Think you’re aces but still not getting the jobs you’re after? It could be that you’re just not standing out, you haven’t made your credentials relevant to the job at hand, or you don’t seem to want it badly enough. Those are the key findings from a recent survey of career consultants.
Hundreds of career advisers from across North America where surveyed on “why people are not getting the jobs they want.” They each shared the top ten reasons.
There were some distinct similarities in the participants’ responses. Here is a summary of what they had to say about why people don’t get hired.
The 10 top reasons why people are not getting the jobs they want:
1. Not sufficiently differentiating themselves from others (selected by 67% of consultants)
2. Failure to successfully transfer past experience to the current job opportunity (64%)
3. Not showing enough interest and excitement (56%)
4. Focusing too much on what they want and too little on what the interviewer is saying
5. Feeling they can “wing” the interview without preparation (53%)
6. Not being able to personally connect with the interviewer (49%)
7. Appearing over- or under-qualified for the job (46%)
8. Not asking enough, or the right, questions (41%)
9. Not researching a potential employer/interviewer (39%)
10. Lacking humor, warmth, or personality during interviewing process (33%)
We have discussed all of these at length before. A lack of preparation and research is a clear opportunity killer. If you’re not prepared and you haven’t researched the company and role, you’re simply not going to get the job. And, as we discovered in our own research, the number one reason hiring managers will choose one candidate over another is enthusiasm for the role. You must be visibly enthusiastic. You must also ask the right questions. It is, of course, important to be warm and personable, to make a connection with the interviewer, and to focus on what you can do for the employer, not what they can do for you.
You can’t do much about being underqualified, except do your best to gain skills and experience – and not apply for jobs for which you’re not qualified. It’s a waste of everyone’s time and it’s annoying. If you’re overqualified, you can probably play it down as needed – though it’s a shame to have to do that.
Looking at No. 2, we say this over and over again: you must tailor your application specifically to the job for which you’re applying. Demonstrate how your experience applies to the role. The employer isn’t going to do the math for you.
Most important, according to this list, is setting yourself apart from the other candidates. Easier said than done, right? Actually, you can do it pretty easily by taking this list straight to heart and doing exactly what it is telling you to do. To break it down to specifics, here are nine things you must to in order to stand out:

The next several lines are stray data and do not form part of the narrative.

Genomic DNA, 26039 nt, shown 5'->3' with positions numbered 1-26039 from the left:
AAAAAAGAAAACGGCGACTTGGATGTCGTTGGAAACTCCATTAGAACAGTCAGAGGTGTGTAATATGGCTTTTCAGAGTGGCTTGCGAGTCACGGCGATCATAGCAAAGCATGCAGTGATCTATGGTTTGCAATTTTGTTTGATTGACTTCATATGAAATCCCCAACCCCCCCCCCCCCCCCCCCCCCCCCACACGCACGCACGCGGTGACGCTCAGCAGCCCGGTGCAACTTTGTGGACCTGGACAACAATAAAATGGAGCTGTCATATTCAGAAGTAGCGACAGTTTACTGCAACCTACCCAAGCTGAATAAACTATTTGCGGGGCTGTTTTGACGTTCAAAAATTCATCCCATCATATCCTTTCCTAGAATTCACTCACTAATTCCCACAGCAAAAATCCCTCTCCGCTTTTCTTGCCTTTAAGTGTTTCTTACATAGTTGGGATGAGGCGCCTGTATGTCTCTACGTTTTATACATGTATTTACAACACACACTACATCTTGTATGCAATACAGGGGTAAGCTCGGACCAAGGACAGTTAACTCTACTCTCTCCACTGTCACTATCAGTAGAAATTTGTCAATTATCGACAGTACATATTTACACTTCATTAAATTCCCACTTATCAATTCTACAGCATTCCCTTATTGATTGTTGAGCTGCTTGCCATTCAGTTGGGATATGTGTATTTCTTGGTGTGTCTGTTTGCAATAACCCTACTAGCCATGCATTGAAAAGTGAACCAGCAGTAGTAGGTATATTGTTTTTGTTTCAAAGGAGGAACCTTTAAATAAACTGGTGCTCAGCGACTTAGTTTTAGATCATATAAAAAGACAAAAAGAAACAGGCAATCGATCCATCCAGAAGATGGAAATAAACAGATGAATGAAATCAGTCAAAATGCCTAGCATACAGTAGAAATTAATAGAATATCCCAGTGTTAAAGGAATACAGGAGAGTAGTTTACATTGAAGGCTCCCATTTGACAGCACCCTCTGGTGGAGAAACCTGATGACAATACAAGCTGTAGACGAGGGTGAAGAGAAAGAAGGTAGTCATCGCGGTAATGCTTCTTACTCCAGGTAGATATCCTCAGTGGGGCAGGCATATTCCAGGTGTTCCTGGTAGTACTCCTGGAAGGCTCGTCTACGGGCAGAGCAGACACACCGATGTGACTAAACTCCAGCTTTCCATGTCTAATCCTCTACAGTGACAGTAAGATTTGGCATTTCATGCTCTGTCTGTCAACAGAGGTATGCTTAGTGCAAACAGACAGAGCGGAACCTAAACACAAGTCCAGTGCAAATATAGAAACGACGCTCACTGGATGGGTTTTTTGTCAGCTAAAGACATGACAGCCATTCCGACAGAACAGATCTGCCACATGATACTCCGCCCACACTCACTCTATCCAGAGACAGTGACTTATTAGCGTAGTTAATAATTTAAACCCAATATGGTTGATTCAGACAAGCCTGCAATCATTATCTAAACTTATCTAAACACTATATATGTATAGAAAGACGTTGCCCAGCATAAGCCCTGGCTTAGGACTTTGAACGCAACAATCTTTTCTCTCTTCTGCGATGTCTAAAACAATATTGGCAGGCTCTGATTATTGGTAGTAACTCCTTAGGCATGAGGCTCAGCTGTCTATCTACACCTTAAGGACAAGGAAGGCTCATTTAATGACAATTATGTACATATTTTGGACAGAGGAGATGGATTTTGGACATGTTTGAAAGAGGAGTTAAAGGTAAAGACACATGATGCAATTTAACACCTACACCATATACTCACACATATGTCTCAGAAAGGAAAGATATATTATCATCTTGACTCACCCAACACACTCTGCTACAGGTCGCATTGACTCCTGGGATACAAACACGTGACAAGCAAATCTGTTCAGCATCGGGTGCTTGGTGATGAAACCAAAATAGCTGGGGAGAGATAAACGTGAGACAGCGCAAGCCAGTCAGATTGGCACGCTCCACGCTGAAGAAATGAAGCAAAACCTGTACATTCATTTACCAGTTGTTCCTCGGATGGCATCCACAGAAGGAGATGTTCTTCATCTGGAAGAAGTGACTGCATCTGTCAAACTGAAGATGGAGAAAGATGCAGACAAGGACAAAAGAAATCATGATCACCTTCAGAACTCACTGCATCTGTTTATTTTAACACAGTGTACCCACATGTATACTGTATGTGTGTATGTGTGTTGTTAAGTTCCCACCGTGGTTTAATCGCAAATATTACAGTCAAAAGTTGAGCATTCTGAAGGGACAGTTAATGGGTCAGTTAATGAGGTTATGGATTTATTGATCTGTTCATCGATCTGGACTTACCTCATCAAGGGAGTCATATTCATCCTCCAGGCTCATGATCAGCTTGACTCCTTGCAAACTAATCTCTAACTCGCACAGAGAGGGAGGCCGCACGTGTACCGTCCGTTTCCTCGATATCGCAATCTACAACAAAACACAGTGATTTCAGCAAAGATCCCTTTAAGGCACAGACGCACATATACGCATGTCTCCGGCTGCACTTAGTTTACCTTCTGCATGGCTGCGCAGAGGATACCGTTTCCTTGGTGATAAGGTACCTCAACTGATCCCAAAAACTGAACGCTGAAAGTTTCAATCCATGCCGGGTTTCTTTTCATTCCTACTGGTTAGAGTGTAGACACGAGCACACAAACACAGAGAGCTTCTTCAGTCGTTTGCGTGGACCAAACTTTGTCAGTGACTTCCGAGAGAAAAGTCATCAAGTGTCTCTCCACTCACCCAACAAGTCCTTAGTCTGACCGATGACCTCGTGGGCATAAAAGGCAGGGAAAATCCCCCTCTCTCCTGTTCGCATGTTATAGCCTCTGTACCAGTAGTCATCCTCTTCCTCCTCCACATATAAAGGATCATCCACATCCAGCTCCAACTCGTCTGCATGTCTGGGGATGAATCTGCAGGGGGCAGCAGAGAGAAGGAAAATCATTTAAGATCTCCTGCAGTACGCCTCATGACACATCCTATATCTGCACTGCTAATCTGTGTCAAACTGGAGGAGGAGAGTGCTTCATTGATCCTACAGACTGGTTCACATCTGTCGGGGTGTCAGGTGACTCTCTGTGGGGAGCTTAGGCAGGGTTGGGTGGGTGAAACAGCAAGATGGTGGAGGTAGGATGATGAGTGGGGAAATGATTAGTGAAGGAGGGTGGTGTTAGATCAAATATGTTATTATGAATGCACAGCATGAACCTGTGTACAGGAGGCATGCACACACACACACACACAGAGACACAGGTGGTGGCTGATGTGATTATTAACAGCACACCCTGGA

- Be warm and personable
- Be qualified
- Tailor your application
- Be prepared
- Do your research
- Be enthusiastic
- Ask the right questions
- Focus on what you can do for the organization
- Send a post-interview Thank You note. (while not specifically mentioned by the surveyed career consultants, it’s important to send a Thank You note after an interview, and nearly half of candidates don’t do it. Think if this as another way of showing enthusiasm.)
If you do these things, you will set yourself apart from all the other candidates, because most people don’t do them.
It also helps to do something to make yourself stand out. I recently wrote an article titled Six ways to make yourself unforgettable. You can read the whole thing here. But here are five of them in the Cole’s Notes version:
Have a distinctive look: Having a unique style will help make an indelible impression.
Make the other person feel good about themselves: Maya Angelou famously said, “I’ve learned that people will forget what you said, people will forget what you did, but people will never forget how you made them feel.”
Give something tangible to remember you by: In a job interview, bring a paper copy of your resume and, where applicable, a portfolio or samples of your work. Have business cards printed up with your name, what you do – the headline of your resume or LinkedIn summary, for example – and your contact information.
Tell a great story: Have an anecdote ready that is short, fascinating, and colourful. In a social setting, this can be anything, in an interview setting it should be one that is related to the position you want.
Follow up: After meeting someone socially, connect with them on social media. LinkedIn is most appropriate but I often reach out to people on Facebook as well.
But, again, if nothing else, tick off each item on the above list. Most candidates don’t even tailor their applications or do their research, so if you do all of the things we mention, you will be way ahead of the game.